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In Design Tip #140, I discussed the challenges of designing dimensional schemas for processes of indeterminate length such as a sales pipeline or insurance claims processing. We concluded they are best represented as accumulating snapshot fact tables characterized by one row per pipeline occurrence where each row is updated multiple times over its lifetime. However, because each row is updated, we have an imperfect recording of history. The accumulating snapshot does a great job of telling us the pipeline’s current state, but it glosses over the intermediate states. For example, a claim may move in and out of states multiple times: opened, denied, protested, re-opened, re-closed. The accumulating snapshot is hugely valuable, but there are several things that it cannot do:

  • It can’t tell us the details of when and why the claim looped through states multiple times.
  • We can’t recreate our “book of business” at any arbitrary date in the past.

To solve both of these problems, we’ll need two fact tables. A transaction fact table captures the details of individual state changes. Then we’ll add effective and expiration dates to the accumulating snapshot fact table to capture its history.

The transaction fact table is straightforward. As described in The Data Warehouse Toolkit, Second Edition (p. 134-135) and the cornerstone article, Fundamental Grains, we often pair the accumulating snapshot fact table with a transaction fact table that contains a row for each state change. Where the accumulating snapshot has one row per pipeline process such as a claim, the transaction fact table has one row per event. Depending on your source systems, it’s common to build the transaction fact table first, and derive the accumulating snapshot from it.

Now let’s turn our attention to the timespan accumulating snapshot fact table. First of all, not everyone needs to bother with retaining these time stamped snapshots. For most organizations, a standard accumulating snapshot representing the current state of the pipeline, combined with the transaction fact table to show the event details, is ample. However, we’ve worked with several organizations that need to understand the evolution of a pipeline. While it’s technically possible to do that from the transaction data, it’s not child’s play.

One solution to the historical pipeline tracking requirement is to combine the accumulating snapshot with a periodic snapshot: snap a picture of the pipeline at a regular interval. This brute force method is overkill for pipelines that are relatively long in overall duration, but change infrequently. What works best in this case is to add effective and expiration change tracking to the accumulating snapshot.
Here’s how it works:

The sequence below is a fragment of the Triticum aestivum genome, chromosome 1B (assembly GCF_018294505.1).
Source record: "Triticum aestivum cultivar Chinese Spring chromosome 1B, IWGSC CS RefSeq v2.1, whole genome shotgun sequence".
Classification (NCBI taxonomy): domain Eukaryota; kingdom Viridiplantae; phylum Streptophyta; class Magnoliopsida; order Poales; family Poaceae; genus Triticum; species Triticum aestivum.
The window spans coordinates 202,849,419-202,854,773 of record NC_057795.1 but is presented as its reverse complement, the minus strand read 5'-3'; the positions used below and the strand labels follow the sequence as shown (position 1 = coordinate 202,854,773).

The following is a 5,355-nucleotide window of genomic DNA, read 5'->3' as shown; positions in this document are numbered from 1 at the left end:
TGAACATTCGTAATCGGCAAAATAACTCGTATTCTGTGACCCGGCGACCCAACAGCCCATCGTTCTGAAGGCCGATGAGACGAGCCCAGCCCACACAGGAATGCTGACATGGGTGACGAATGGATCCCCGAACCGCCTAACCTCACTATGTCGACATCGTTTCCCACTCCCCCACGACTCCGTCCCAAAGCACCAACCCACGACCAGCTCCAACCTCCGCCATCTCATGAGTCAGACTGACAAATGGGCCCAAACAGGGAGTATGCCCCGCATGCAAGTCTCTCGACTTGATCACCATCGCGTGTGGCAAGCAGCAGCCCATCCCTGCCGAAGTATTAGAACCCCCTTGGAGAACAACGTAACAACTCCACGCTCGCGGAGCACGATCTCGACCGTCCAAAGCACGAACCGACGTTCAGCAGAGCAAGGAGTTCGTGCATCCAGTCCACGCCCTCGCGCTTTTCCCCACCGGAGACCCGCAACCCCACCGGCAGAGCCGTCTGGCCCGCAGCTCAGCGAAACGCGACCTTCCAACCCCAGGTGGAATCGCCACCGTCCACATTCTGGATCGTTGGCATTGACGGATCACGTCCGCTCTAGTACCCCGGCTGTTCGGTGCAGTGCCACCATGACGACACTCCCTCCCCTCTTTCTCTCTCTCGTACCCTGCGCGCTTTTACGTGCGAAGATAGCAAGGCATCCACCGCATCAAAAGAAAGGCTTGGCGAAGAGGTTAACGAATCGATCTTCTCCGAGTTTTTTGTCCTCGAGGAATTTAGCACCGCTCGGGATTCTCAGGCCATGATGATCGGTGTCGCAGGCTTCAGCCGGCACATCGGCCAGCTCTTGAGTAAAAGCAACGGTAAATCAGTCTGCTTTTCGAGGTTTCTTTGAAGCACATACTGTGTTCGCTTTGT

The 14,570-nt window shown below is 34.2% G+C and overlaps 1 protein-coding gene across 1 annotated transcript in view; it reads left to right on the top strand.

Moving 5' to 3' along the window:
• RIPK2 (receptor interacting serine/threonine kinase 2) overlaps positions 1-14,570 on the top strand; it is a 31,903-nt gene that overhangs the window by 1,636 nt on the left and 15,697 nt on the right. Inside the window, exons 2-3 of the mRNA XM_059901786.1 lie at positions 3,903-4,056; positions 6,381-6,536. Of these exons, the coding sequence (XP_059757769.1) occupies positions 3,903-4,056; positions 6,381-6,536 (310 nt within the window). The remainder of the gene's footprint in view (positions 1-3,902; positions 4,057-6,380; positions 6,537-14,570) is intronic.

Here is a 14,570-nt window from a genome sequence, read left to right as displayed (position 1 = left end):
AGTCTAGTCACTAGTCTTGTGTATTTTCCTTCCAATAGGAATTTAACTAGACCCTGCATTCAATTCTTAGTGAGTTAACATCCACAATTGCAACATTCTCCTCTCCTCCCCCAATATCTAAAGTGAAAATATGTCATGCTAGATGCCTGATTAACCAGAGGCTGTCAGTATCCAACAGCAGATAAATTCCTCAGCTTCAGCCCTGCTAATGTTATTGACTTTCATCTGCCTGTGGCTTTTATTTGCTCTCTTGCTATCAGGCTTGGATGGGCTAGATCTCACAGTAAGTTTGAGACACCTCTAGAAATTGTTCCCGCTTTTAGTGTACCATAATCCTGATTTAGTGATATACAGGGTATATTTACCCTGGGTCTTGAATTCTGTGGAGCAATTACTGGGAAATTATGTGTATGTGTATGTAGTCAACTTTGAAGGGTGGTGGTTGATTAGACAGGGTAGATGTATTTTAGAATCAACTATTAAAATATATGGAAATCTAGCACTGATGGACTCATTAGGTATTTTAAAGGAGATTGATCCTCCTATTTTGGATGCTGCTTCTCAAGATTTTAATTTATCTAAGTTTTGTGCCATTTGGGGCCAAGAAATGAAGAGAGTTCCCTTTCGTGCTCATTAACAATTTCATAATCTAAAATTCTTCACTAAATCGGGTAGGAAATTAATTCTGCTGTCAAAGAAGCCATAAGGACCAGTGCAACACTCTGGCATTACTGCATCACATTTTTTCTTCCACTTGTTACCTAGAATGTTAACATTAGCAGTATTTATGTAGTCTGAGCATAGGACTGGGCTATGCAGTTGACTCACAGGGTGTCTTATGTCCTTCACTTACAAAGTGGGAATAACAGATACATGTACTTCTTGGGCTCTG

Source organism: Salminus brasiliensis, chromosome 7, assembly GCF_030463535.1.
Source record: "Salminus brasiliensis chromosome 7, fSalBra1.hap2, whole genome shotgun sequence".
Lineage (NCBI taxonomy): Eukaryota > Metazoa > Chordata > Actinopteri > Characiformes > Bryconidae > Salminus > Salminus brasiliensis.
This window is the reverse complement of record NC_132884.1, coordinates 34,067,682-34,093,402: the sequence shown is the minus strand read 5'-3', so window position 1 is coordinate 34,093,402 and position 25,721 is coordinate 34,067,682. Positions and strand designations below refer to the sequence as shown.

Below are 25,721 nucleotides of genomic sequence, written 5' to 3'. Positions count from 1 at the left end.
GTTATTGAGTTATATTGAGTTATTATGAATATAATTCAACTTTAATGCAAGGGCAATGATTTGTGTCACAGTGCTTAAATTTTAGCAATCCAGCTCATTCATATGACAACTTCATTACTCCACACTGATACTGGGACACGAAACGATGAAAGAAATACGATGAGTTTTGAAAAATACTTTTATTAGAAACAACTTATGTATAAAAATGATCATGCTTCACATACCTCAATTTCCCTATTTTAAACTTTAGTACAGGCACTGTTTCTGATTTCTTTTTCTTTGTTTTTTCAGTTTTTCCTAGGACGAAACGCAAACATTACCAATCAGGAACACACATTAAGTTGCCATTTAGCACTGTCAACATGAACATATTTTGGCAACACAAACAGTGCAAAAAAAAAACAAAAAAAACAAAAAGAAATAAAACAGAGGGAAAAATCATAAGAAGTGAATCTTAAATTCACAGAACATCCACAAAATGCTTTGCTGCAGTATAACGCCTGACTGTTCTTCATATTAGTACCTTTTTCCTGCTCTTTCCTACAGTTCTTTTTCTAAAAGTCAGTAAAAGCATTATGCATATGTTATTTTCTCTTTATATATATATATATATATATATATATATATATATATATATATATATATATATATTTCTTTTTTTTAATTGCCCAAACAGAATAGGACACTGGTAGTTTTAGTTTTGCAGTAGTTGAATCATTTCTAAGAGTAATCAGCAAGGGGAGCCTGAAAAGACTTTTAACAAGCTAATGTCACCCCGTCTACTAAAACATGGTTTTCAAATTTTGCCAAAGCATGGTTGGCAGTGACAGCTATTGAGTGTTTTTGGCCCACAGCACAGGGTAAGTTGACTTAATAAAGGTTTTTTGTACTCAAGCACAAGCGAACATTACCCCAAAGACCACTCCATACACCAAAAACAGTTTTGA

• Design a standard accumulating snapshot fact table.
  • Instead of updating each row as it changes state, add a new row. Our recent designs have been at the daily grain: add a new row to the fact table any day in which something about that pipeline (e.g., claim, sales process, or drug adverse reaction) has changed.
  • You need some additional metadata columns, similar to a type 2 dimension:
    • snapshot start date: the date this row became effective.
    • snapshot end date: the date this row expired, updated when a new row is added.
    • snapshot current flag: updated when we add a new row for this pipeline occurrence.

Most users are only interested in the current view, i.e., a standard accumulating snapshot. You can meet their needs by defining a view (probably an indexed or materialized view) that filters the historical snapshot rows based on snapshot current flag. Alternatively, you may choose to instantiate a physical table of current rows at the end of each day’s ETL. The minority of users and reports who need to look at the pipeline as of any arbitrary date in the past can do so easily by filtering on the snapshot start and end
dates.

The timespan accumulating snapshot fact table is slightly more complicated to maintain than a standard accumulating snapshot, but the logic is similar. Where the accumulating snapshot will update a row, the time stamped snapshot updates the row formerly-known-as-current and inserts a new row. The big difference between the standard and time stamped accumulating snapshots is the fact table row count. If an average claim is changed on twenty days during its life, the time stamped snapshot will be twenty times bigger than the standard accumulating snapshot. Take a look at your data and your business’s requirements to see if it makes sense for you. In our recent designs, we’ve been pleasantly surprised by how efficient this design is. Although a few problematic pipeline occurrences were changed hundreds of times, the vast majority were handled and closed with a modest number of changes.

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